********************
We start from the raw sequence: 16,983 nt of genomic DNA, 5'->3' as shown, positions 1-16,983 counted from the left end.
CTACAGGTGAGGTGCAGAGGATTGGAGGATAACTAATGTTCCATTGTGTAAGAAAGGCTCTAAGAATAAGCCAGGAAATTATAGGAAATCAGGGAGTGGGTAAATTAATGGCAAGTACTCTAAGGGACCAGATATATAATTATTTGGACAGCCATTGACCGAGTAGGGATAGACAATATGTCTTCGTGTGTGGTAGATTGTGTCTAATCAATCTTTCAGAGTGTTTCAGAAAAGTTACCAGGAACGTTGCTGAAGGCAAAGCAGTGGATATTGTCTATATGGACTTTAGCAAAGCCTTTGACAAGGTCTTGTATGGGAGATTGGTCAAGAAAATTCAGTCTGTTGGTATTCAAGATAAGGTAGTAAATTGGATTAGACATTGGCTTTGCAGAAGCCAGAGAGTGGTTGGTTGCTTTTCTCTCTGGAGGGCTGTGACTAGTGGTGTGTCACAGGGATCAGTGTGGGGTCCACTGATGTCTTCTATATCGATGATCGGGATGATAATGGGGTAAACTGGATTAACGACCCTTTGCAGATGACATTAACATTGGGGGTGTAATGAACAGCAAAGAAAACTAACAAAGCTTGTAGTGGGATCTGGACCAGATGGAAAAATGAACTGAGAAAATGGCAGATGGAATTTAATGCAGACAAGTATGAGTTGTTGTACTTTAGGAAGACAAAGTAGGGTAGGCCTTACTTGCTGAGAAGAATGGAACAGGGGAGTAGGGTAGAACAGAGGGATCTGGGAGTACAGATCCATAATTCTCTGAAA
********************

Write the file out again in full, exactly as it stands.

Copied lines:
We start from the raw sequence: 16,983 nt of genomic DNA, 5'->3' as shown, positions 1-16,983 counted from the left end.
CTACAGGTGAGGTGCAGAGGATTGGAGGATAACTAATGTTCCATTGTGTAAGAAAGGCTCTAAGAATAAGCCAGGAAATTATAGGAAATCAGGGAGTGGGTAAATTAATGGCAAGTACTCTAAGGGACCAGATATATAATTATTTGGACAGCCATTGACCGAGTAGGGATAGACAATATGTCTTCGTGTGTGGTAGATTGTGTCTAATCAATCTTTCAGAGTGTTTCAGAAAAGTTACCAGGAACGTTGCTGAAGGCAAAGCAGTGGATATTGTCTATATGGACTTTAGCAAAGCCTTTGACAAGGTCTTGTATGGGAGATTGGTCAAGAAAATTCAGTCTGTTGGTATTCAAGATAAGGTAGTAAATTGGATTAGACATTGGCTTTGCAGAAGCCAGAGAGTGGTTGGTTGCTTTTCTCTCTGGAGGGCTGTGACTAGTGGTGTGTCACAGGGATCAGTGTGGGGTCCACTGATGTCTTCTATATCGATGATCGGGATGATAATGGGGTAAACTGGATTAACGACCCTTTGCAGATGACATTAACATTGGGGGTGTAATGAACAGCAAAGAAAACTAACAAAGCTTGTAGTGGGATCTGGACCAGATGGAAAAATGAACTGAGAAAATGGCAGATGGAATTTAATGCAGACAAGTATGAGTTGTTGTACTTTAGGAAGACAAAGTAGGGTAGGCCTTACTTGCTGAGAAGAATGGAACAGGGGAGTAGGGTAGAACAGAGGGATCTGGGAGTACAGATCCATAATTCTCTGAAA